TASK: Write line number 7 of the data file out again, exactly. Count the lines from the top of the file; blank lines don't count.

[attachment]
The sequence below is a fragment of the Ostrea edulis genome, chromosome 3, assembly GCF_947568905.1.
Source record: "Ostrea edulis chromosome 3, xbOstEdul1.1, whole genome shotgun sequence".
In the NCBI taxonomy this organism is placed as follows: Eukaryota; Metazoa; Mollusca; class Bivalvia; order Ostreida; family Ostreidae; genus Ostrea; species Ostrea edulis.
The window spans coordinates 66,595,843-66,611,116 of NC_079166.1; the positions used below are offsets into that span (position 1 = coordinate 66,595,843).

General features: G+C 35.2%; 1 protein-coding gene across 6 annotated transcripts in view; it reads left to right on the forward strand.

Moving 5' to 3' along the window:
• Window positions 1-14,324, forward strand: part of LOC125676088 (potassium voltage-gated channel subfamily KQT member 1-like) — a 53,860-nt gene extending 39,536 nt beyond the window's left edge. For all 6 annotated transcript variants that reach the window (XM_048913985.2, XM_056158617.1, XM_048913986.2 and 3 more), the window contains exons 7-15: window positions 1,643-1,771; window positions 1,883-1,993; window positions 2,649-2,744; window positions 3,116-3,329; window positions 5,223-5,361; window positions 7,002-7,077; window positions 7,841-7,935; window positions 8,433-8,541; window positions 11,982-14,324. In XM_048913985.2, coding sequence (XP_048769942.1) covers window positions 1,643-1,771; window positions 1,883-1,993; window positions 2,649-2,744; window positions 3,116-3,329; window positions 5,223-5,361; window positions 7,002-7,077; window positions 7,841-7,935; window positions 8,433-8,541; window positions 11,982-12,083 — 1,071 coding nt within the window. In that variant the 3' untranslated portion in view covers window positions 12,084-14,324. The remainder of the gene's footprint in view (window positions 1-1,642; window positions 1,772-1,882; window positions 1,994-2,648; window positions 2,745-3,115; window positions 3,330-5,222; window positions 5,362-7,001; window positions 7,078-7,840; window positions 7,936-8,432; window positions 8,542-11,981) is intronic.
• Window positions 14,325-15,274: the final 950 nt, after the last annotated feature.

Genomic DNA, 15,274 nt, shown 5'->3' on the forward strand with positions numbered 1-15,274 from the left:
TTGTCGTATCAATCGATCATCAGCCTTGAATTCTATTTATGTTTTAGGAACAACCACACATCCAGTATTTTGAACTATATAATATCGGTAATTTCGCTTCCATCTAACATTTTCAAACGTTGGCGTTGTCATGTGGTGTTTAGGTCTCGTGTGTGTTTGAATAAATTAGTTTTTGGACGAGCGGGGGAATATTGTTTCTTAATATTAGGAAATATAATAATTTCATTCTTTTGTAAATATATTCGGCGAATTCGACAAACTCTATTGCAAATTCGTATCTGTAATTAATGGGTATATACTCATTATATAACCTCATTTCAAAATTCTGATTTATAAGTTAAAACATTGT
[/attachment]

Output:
• Window positions 1-14,324, forward strand: part of LOC125676088 (potassium voltage-gated channel subfamily KQT member 1-like) — a 53,860-nt gene extending 39,536 nt beyond the window's left edge. For all 6 annotated transcript variants that reach the window (XM_048913985.2, XM_056158617.1, XM_048913986.2 and 3 more), the window contains exons 7-15: window positions 1,643-1,771; window positions 1,883-1,993; window positions 2,649-2,744; window positions 3,116-3,329; window positions 5,223-5,361; window positions 7,002-7,077; window positions 7,841-7,935; window positions 8,433-8,541; window positions 11,982-14,324. In XM_048913985.2, coding sequence (XP_048769942.1) covers window positions 1,643-1,771; window positions 1,883-1,993; window positions 2,649-2,744; window positions 3,116-3,329; window positions 5,223-5,361; window positions 7,002-7,077; window positions 7,841-7,935; window positions 8,433-8,541; window positions 11,982-12,083 — 1,071 coding nt within the window. In that variant the 3' untranslated portion in view covers window positions 12,084-14,324. The remainder of the gene's footprint in view (window positions 1-1,642; window positions 1,772-1,882; window positions 1,994-2,648; window positions 2,745-3,115; window positions 3,330-5,222; window positions 5,362-7,001; window positions 7,078-7,840; window positions 7,936-8,432; window positions 8,542-11,981) is intronic.